Doctors urge testing during National Diabetes Month

Doctors urge testing during National Diabetes Month
Family
Wednesday, November 9, 2011 - 5:02pm

November is National Diabetes Month, and UnitedHealth Group is urging Americans to say “NOT ME” to type 2 diabetes by knowing their numbers and getting tested for blood glucose, cholesterol and blood-pressure levels.

These indicators – along with other factors including age, inactive lifestyle and family history – may serve as warning signs for people who are at risk for pre-diabetes or diabetes and that it is time to take action to prevent the disease. For people with diabetes, the careful monitoring of these factors can help them better control their condition and reduce the risk of developing serious complications related to the disease.

“There is power in information, and knowing your numbers is the first, all-important step in learning whether you might be at risk for pre-diabetes or diabetes and saying ‘NOT ME’ to these conditions,” said Deneen Vojta, M.D., executive vice president and chief clinical officer of the UnitedHealth Group Diabetes Prevention and Control Alliance (DPCA). “UnitedHealth Group is helping people prevent and control diabetes so they can focus on leading healthier and more productive lives.”

According to a report from the UnitedHealth Center for Health Reform & Modernization, if current trends continue, more than half of the nation’s adult population will have diabetes or pre-diabetes by 2020.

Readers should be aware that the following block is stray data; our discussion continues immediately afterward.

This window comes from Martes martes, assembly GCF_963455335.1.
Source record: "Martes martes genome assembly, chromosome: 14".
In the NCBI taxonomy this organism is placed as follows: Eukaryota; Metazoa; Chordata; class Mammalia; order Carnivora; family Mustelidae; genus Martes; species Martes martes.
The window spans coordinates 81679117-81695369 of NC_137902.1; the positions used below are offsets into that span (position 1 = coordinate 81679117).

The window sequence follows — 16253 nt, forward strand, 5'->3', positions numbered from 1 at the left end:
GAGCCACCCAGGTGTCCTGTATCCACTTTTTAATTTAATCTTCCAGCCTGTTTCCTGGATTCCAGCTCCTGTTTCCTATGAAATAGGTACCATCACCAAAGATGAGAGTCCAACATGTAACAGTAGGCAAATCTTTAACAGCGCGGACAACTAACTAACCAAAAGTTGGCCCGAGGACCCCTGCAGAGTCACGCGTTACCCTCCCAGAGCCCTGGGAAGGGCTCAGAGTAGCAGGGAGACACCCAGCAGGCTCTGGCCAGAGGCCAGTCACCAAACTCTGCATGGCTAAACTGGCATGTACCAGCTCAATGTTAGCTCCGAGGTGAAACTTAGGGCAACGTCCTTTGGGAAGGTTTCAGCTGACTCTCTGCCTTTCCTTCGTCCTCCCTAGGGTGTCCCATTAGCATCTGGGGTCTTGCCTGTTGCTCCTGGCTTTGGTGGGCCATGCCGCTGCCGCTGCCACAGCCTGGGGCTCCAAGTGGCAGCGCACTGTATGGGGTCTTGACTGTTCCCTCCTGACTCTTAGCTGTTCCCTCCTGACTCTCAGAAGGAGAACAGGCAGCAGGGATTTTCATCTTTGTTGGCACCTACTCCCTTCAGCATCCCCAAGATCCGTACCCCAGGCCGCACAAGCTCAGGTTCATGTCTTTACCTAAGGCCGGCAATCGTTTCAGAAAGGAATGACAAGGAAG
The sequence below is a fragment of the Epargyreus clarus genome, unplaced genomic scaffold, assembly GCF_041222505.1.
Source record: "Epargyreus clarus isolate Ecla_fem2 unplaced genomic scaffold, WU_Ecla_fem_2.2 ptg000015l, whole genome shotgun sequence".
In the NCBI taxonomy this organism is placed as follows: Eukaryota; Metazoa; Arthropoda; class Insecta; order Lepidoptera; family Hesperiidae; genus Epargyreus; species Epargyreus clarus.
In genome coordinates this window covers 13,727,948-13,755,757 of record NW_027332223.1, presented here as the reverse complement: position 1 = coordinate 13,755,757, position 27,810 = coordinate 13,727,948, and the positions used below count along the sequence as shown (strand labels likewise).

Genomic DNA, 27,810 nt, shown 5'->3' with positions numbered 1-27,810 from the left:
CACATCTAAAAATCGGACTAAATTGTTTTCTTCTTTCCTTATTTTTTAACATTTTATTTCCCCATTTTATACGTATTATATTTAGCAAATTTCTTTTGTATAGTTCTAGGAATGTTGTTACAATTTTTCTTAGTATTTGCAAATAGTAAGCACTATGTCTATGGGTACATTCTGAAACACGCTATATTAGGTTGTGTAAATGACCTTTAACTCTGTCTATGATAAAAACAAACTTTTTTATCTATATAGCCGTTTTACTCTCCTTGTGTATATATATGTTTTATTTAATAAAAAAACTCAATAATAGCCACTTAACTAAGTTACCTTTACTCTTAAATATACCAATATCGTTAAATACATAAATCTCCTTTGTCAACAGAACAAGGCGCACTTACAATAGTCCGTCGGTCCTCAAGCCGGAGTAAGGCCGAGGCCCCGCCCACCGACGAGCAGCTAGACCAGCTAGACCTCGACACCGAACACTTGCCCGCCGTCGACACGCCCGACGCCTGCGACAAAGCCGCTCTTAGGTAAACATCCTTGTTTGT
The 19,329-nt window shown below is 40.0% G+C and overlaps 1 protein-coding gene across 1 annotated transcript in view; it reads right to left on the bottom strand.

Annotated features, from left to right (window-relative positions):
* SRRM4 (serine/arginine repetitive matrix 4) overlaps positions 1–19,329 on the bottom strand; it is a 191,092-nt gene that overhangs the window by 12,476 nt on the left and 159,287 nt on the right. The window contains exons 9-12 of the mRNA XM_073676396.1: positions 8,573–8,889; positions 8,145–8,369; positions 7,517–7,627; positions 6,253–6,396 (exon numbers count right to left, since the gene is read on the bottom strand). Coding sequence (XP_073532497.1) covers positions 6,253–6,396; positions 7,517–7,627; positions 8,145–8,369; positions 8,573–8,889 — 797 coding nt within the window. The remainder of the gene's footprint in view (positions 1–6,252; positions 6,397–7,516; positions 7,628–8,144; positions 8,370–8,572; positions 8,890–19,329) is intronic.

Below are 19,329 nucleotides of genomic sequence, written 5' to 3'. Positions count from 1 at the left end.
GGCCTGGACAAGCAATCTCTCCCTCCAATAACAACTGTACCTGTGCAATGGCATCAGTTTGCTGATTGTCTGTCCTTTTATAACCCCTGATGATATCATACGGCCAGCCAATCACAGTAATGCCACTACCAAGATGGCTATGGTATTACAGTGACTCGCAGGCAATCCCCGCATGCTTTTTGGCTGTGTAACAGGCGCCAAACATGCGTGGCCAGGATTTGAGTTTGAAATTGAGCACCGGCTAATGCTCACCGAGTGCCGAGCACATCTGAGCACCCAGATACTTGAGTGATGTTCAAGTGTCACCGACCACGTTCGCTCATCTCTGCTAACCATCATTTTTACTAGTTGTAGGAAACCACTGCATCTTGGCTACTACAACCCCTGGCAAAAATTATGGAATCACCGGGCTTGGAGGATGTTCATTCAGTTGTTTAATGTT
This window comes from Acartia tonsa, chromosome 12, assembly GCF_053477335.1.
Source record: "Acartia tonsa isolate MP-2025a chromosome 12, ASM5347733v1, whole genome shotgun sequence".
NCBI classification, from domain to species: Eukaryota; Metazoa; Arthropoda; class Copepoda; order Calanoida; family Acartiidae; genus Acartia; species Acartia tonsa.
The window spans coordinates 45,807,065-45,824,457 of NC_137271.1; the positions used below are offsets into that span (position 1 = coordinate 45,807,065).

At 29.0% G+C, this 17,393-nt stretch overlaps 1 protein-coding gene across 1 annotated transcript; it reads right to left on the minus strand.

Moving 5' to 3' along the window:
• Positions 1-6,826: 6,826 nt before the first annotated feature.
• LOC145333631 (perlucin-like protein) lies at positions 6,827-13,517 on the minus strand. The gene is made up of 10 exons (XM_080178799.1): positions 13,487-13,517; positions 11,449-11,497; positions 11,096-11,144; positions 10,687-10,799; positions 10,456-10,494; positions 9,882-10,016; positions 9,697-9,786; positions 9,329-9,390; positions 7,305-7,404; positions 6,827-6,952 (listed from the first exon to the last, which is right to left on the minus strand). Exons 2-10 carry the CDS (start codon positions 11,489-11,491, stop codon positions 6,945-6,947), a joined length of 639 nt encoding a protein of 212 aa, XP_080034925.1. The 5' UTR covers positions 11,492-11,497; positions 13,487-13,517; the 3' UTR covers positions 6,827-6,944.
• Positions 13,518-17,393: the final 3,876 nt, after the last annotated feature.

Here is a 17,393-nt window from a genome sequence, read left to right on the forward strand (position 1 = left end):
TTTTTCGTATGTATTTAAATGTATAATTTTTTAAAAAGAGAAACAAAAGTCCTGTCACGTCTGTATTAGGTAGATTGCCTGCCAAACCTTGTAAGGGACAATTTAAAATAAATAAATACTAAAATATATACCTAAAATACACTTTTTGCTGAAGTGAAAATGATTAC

The impact of the diabetes epidemic in terms of both individual health outcomes and strained financial resources cannot be overstated. The disease has major implications for the long-term sustainability of the U.S. health care system; in 2010 diabetes cost the country an estimated $194 billion. If current trends continue, diabetes will account for an estimated 10 percent of total health care spending, or almost $500 billion a year.

The good news about our nation’s diabetes epidemic is that indisputable evidence has shown that early and aggressive intervention can reverse the disease’s course for people with pre-diabetes and reduce its devastating impact on people already diagnosed. Lifestyle changes and a 5- to 7-percent weight reduction can reduce the risk of developing type 2 diabetes by 58 percent in people with pre-diabetes.

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